The Basilica of Santa Maria Assunta or Cathedral of Messina is in the historical center of the homonymous city,
The Cathedral probably dates back to the Norman era, at the behest of Count Roger. Over the centuries, the building has undergone several changes resulting in the superimposition of different stylistic and architectural elements. The earthquakes of 1693 and 1783 seriously damaged the Cathedral of Messina, while the following one in 1908 destroyed it almost completely. The church was rebuilt on a project by the architect Francesco Valenti but suffered further damage in 1943, during the bombing of the Second World War. The following reconstruction works succeeded in bringing the Cathedral of Messina back to its original style and shape. In 1933 the bell tower of the Cathedral and the mechanisms of its mechanical and astronomical clock were added.
The main facade of the Cathedral of Messina has three late Gothic portals. The central one, built between the fourteenth and fifteenth centuries, is the work of Antonio Baboccio da Piperno. In 1468 Pietro de Bonitate added, in the upper part of the portal, a high relief with a Madonna and Child. The right side portal, instead, is the work of Rinaldo Bonanno, built in 1545 on the design of Polidoro da Caravaggio. The interior of the church has three naves, with a transept and three semicircular apses. Of the three mosaics that decorate the apses, the only original of the fourteenth century is the one on the left.
The polyphonic organ of the Cathedral of Messina is the second largest in Italy (the first is that of the Cathedral of Milan). Made in 1948 by the company Tamburini of Cremona, it has five keyboards with 61 keys, a fan pedalboard with 32 keys and 17,500 pipes. Inside the Cathedral of Messina it is also possible to visit the Treasure of the Cathedral: a collection of sacred furnishings, vestments and reliquaries, many of which made by Messina silversmiths. The most important piece of the collection is surely the “Golden Manta” of the Madonna della Lettera. The work commissioned to the Florentine goldsmith and architect Innocenzo Mangani dates back to 1659.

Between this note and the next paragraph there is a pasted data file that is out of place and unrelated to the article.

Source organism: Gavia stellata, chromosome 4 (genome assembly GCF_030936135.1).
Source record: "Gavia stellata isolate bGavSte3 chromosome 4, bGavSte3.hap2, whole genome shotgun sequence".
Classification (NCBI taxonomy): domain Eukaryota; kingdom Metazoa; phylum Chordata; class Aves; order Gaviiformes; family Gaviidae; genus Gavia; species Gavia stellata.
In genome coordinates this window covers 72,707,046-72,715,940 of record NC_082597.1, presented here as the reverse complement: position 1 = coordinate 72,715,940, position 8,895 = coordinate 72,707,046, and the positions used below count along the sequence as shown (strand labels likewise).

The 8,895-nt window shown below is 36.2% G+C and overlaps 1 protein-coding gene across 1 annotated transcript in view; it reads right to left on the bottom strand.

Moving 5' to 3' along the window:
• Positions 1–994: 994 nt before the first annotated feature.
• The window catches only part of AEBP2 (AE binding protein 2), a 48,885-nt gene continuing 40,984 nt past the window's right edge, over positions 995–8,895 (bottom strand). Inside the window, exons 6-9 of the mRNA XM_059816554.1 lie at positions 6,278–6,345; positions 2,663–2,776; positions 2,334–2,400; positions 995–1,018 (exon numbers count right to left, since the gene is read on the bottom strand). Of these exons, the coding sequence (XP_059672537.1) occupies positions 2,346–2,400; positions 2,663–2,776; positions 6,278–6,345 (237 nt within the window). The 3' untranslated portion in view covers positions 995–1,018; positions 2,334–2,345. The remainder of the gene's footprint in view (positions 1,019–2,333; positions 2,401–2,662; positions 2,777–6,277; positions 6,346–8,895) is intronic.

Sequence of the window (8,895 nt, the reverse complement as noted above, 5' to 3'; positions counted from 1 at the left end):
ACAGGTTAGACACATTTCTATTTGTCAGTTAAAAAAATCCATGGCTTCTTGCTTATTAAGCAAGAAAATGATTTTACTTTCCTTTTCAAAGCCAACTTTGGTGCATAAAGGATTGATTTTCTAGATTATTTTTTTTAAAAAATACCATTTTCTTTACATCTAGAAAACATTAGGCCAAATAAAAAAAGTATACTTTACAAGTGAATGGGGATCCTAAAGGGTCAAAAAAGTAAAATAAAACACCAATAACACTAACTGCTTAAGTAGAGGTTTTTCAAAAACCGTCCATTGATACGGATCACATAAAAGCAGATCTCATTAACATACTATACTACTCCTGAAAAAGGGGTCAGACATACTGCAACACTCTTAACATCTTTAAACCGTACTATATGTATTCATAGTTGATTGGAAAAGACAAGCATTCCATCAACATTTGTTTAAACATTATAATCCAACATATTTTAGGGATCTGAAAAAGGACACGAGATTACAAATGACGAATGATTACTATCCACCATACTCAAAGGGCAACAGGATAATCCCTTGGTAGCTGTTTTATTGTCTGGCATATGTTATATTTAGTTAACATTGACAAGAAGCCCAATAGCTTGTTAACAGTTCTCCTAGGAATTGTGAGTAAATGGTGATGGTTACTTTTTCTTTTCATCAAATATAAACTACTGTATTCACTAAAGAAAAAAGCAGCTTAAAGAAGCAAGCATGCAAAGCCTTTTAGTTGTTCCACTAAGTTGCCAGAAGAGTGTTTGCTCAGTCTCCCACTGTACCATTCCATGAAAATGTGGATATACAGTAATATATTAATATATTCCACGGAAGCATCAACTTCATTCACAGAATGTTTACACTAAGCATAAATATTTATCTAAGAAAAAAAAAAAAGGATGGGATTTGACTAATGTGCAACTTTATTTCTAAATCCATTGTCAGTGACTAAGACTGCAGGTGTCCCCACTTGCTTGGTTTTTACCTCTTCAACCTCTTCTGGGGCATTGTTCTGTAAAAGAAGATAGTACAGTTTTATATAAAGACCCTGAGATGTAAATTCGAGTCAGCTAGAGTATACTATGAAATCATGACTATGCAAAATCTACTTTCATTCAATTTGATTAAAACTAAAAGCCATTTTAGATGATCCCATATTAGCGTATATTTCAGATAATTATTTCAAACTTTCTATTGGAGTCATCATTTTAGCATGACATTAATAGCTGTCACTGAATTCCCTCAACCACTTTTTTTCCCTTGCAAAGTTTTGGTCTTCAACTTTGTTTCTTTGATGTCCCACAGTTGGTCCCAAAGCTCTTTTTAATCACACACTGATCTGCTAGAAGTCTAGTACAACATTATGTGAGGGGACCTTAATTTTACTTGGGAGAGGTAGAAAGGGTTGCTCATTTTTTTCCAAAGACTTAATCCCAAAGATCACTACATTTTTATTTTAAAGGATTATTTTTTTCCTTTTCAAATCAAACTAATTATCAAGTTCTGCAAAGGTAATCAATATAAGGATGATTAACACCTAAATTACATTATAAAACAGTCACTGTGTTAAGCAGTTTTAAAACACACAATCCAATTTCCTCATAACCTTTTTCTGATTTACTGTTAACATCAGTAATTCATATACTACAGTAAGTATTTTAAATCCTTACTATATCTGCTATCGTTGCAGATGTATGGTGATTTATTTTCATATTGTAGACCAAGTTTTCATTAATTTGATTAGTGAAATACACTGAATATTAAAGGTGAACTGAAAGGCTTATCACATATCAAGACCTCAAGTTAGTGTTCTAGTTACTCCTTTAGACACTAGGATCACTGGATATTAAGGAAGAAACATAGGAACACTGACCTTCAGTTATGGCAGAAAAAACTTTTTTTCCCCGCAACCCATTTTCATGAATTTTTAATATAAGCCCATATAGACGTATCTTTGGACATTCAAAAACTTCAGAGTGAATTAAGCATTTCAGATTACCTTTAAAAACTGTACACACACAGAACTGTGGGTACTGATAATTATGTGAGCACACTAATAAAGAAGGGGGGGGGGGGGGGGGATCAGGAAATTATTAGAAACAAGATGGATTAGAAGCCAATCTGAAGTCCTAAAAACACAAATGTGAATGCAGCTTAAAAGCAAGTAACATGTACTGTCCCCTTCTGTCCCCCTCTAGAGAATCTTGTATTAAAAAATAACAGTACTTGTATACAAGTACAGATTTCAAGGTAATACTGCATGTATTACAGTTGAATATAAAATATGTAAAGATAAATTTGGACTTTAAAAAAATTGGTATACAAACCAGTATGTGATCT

The bell tower with its extraordinary clock is a wonderful work of the cathedral.
The bell tower of Messina Cathedral contains the largest and most complex mechanical and astronomical clock in the world. Designed by the Ungerer company of Strasbourg, it was inaugurated in 1933 and is still the main attraction of the city. At 12 noon a complex system of levers and counterweights allows the movement of the bronze statues.
The bell tower can be visited inside. Along the path of the stairs, you can admire the bronze statues and the complex and ingenious system of levers and gears that allow the movement of the clock. Once you reach the belvedere, you can enjoy the 360° panorama of the city and its strait.
The mechanism moves every day at 12 noon and lasts 12 minutes. Every quarter of an hour during the day the two heroines on either side of the rooster, Dina and Clarenza, beat the quarters and the hours, and the carousel of ages move.